According to chief executive officers and founders of payments firms, the disruptive growth seen by the fintech ecosystem in 2020 has shored up the need for a more focused approach towards sustaining the growth and protecting customer confidence.
Exemptions on procurement of point of sale terminals, GST rates for rural banking agents remitting funds among households, and subsidies to compensate for merchant discount rate (MDR) waiver are among some of the measures industry executives are keeping an eye out for.
“Given the surging prominence of digital initiatives in multiple facets, further attention needs to be given in the budget, towards enhancing its application and effectiveness,” said Madhusudan Ekambaram, co-founder of industry body Fintech Association for Consumer Empowerment.
“The multi-pronged implications of the same could be tax and policy reforms for the startups and tech-centric firms, and a prominent support towards strengthening the digital infrastructure,” said Ekambaram, who is also the chief executive of digital lender KreditBee.
On Monday, Union Finance Minister Nirmala Sitharaman is expected to present a budget that addresses the needs to bolster an economy ravaged by the pandemic. Industry experts said reforms to further the country’s financial inclusion mandate through effective use of technology could be expected from the budget.
According to Shilpa Mankar Ahluwalia, partner and head of fintech at corporate law firm Shardul Amarchand Mangaldas, the sector is looking to this budget to lay out the road map for recovery and growth in 2021.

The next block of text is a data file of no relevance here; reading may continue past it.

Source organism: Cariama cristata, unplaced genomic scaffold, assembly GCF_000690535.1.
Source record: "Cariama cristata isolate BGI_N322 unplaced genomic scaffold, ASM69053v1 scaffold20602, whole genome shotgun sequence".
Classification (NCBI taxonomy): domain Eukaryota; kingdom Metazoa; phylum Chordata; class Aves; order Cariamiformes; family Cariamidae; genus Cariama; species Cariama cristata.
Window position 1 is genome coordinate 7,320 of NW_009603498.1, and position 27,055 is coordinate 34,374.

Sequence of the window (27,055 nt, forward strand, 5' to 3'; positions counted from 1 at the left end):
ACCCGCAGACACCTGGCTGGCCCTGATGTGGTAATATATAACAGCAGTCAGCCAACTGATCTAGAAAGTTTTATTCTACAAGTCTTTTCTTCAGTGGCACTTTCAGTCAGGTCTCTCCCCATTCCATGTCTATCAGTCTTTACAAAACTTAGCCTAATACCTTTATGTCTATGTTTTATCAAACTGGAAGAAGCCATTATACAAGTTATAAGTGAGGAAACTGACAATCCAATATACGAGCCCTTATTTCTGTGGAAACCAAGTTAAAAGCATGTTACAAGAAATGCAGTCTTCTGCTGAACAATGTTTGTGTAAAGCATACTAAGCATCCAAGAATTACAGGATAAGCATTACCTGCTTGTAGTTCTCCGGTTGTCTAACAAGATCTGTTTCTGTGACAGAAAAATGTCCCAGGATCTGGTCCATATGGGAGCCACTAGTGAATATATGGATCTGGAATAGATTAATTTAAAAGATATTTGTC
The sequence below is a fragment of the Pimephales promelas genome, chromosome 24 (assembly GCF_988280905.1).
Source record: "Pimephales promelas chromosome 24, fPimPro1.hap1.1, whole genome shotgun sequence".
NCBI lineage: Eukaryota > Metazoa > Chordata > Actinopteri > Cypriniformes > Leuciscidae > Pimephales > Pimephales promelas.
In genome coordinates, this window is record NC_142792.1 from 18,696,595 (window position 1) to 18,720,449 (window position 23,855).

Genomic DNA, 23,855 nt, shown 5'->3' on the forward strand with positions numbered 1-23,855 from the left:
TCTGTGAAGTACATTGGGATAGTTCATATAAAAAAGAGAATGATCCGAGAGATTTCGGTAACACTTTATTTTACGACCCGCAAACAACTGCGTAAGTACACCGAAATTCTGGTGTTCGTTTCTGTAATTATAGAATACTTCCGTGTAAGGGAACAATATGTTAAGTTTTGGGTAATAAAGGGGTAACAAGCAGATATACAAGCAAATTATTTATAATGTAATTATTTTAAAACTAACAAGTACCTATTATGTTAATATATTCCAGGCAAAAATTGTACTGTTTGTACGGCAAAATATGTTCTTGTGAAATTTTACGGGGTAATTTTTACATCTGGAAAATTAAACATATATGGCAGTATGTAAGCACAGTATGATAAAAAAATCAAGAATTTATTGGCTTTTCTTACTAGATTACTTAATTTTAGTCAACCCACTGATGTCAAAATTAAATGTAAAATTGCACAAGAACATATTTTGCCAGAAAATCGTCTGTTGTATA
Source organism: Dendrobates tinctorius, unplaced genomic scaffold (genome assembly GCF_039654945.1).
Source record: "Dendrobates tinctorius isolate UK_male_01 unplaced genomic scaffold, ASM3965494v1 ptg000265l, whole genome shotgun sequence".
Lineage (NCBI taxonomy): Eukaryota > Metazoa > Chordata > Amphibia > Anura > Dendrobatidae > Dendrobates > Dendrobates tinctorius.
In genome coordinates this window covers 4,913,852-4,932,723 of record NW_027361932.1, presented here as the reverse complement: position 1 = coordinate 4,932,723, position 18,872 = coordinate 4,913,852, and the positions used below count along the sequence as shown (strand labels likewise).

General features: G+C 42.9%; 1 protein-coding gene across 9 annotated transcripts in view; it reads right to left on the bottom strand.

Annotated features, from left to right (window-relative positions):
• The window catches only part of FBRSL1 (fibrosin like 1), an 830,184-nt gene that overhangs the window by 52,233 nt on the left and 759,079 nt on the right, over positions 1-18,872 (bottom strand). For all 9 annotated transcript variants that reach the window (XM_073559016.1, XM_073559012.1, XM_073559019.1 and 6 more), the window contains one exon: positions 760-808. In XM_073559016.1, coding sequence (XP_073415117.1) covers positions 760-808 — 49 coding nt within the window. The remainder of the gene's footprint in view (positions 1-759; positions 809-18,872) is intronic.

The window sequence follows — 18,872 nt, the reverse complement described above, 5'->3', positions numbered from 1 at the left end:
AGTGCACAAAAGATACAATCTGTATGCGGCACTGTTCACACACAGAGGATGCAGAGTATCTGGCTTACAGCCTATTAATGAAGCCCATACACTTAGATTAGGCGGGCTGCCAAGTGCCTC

“There is an expectation that the government will emphasise the role of technology in accessing financial services and renew its commitment to invest in Internet infrastructure, particularly in Tier-II and Tier-III cities,” she said.
Furthermore, credit support schemes for small non-bank financial companies and fintech lenders can boost support for small businesses. “The industry is also hoping for lower GST rates on financial services which will lower costs of distributing financial products,” she said.
Executives also pointed out that exemptions on taxes for financial intermediaries catering to underbanked segments of the population could help reduce the cost to access digital modes and push adoption in small towns and villages.
According to Dilip Modi, founder of Spice Money, a reduced goods and services tax and tax deductible at source (TDS) for banks’ business correspondents (BC) in rural areas could help reduce cost of domestic money transfers among households.
India’s domestic remittance volume had plunged to multi-decade lows amid the migrant crisis during lockdown months.
“The government should consider providing some GST relief on smaller transactions conducted on the BC network,” said Modi. “Further, tax benefits to the rural end-customer on digital purchases will also help boost adoption of digital financial services in the low-income groups.”
Another pressing concern among digital payment stakeholders including the banks is the skewed pricing regime on Unified Payments Interface (UPI) where MDR was waived in an announcement made by Sitharaman in the budget of 2019.
“Financial Inclusion has been the focus for the government and there should be a push towards a digital economy for faster adoption,” said Yogendra Kashyap, CEO of rural-focused fintech firm RapiPay.
“For the Tier-2/3/4 cities and the rural population to have seamless banking services at their disposal, there should be higher incentives for banking transactions through BCs so that more and more retailers offer money transfer, micro ATM and AePS services,” he added.